Catalina Island News

Earth Day Celebration Draws More than 1,200

Catalina Island Conservancy

More than 1,200 residents and visitors poured through the open gates of the Wrigley Memorial & Botanical Garden - about 450 more than any previous Earth Day, according to Aaron Morehouse, Education Program Supervisor for the Conservancy who coordinated the event.

The message repeated throughout the many booths, and even through the live music was the necessity to "reduce, reuse and recycle" to make our planet Earth a healthier place to live.

"There was a wonderful balance of information on sustainable practices that we can all do in our daily lives," Morehouse said. "There was also a strong concentration on conservation efforts happening on Catalina Island, glimpses into the marine environment in our near shore waters, exceptional live music, delicious organic and vegan food, and wonderful arts and crafts."

Sarah Ratay, Conservancy Plant Ecologist, along with American Conservation Experience (ACE) intern Elizabeth Canarata and plant ecology intern Vickie Englert, created a display of wildflowers in bloom around the Island. They also dispensed information on the importance of protecting rare and unique plants following the fire two years ago.  Peter Dixon and Chris Todd along with intern Richard Mansfield sold native plants grown at the James H. Ackerman Native Plant Nursery, while helping to introduce those who came by their booth to the number of choices residents have to keep their gardens healthy and sustainable here on the Island.  "We had a lot of really positive feedback from residents and visitors," Dixon said. "Some people were unaware that we have a native plant nursery on the Island so the exposure and the ability to fulfill native plant needs within the community was an excellent opportunity."

As a complement to the native plant display and nursery stand, Shane Barrow, Invasive Plant Program Manager, along with his staff, Charlie de la Rosa, Darren McCormick and ACE volunteer Rachel Cruz, explained the ecological challenges posed by invasive yellow-flowered, flax-leaved broom, also known as genista, and how the Conservancy is working on keeping it from choking out native plants on the Island.

Kelly Callaghan-Skoff, who helped coordinate the event, and Rich "Mr. Z" Zanelli of the Conservancy's Education Department, kept youngsters busy with conservation-oriented arts and crafts including rock paintings, all done using recycled and reused containers.

"The weather was beautiful - which was a gift that surely contributed to the record numbers," Morehouse said. "However it was the many hands that went into the day that made it so successful."

Among the participants he singled out were:

  • The Catalina Island Marine Institute (for their marine touch tank and fish printing table);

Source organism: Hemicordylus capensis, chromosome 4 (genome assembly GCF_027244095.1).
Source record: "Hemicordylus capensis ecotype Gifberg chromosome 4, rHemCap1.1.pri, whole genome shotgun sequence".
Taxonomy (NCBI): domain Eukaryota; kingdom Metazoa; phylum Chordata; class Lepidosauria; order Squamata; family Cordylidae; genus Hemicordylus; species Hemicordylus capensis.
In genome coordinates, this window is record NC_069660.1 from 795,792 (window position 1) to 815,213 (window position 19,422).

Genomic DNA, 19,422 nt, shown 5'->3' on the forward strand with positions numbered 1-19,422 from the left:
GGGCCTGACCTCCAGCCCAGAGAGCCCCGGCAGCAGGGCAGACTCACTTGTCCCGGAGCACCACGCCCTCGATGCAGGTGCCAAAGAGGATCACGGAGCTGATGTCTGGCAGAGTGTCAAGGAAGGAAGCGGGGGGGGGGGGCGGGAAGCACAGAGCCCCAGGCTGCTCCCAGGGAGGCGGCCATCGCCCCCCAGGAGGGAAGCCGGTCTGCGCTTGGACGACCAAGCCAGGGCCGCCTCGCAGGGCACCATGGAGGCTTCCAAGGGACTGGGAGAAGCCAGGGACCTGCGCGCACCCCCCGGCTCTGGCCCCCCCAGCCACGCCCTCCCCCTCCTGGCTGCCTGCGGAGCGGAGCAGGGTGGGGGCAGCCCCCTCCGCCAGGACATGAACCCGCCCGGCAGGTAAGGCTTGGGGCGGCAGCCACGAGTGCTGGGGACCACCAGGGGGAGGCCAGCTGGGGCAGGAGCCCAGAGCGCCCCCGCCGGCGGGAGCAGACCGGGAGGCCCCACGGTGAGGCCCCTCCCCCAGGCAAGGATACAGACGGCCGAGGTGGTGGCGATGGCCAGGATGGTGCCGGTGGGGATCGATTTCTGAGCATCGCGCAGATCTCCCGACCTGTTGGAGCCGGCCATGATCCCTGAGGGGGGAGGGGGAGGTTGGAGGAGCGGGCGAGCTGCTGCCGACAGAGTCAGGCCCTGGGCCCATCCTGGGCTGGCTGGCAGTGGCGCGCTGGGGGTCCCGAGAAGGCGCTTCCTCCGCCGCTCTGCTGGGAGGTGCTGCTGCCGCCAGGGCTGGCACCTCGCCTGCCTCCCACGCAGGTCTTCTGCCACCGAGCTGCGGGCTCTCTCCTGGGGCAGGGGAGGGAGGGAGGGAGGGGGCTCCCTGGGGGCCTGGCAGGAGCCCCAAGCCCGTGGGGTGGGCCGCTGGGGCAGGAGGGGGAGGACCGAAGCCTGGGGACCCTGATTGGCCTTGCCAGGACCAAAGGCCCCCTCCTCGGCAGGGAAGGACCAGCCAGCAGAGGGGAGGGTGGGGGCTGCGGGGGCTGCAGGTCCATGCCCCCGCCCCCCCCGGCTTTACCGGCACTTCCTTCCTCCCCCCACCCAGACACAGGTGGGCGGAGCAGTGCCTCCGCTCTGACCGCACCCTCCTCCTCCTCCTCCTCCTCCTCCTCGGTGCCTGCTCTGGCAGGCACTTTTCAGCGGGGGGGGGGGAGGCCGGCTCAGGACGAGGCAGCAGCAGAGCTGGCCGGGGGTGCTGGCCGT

• Howland's Landing and the Catalina Environmental Leadership Program (for food, music, displays on sustainable living, and the inspiration that comes from seeing their young staff ride their bicycles 25 miles to the event);
  • The Smithsonian Migratory Bird Center and researchers from the Orange Crowned Warbler study (highlighting their study and the 'art' of field research in the world of ornithology);
  • Angie Bera and Dinghy Docks (highlighting sustainable choices for the home);
  • Mike Walter and Catalina Pottery (displaying original works of art, ceramics, and pottery);
  • Avalon City Parks & Recreation Department (for the supporting role and shared equipment);
  • Americorps Volunteers (for getting people back and forth from the Nature Center in the electric RAV-4s and orienting folks to the benefits of electric vehicles);
  • and Dave and Lori Montgomery of eCatalina (for their contribution of filming the event).


He thanked the many musicians, who helped keep the stage alive all day, including:

  • Mary Stein (for coordinating efforts as well as her inspirational tunes);
  • Butch Azevedo (for his voice and rhythms on the beat box);
  • Norman Merten (for guitar pickin' and belting out the tunes);
  • Jim Pyke (for some of the best folk music this side of the Appalachian Mountains);
  • Stan, Spencer, and Pablo of Autopilot (for a glimpse into the up and coming young musicians in Avalon);
  • Angie and Dan Teckenoff of Bandangela (for tunes...for getting our poster on the front cover of the Islander...and for their media support of the day);
  • Burt Lyon (for expert maneuvering on the accordion);
  • Travis and Jacob from Howlands Landing (who closed out the stage at just past 4pm!);
  • Randy Brannock (for stage support and overall being a great part of the Earth Day Team);
  • Bill Agresta (for his artful execution of getting stage, sound, and equipment all together for an unbelievable music assemblage).

Morehouse also thanked the Conservancy staff that provided displays, activities, booths, and played critical supporting roles including:

  • The Catalina Island Conservancy's Visitor and Volunteer Services;
  • Facilities staff;
  • The James H. Ackerman Native Plant Nursery  and Plant Ecologists;
  • The Catalina Habitat Improvement and Restoration Program (CHIRP);
  • Education staff, Communications staff, and of course the staff at the Wrigley Memorial and Botanical Garden.


The Conservancy's Education staff invites community members and businesses to become involved in Earth Day 2010 by submitting ideas, volunteering to assist with coordinating portions of the event, and exploring the option of having a booth to help this exceptional event grow. To get involved, please call Kelly Callaghan-Skoff at 310-510-0954.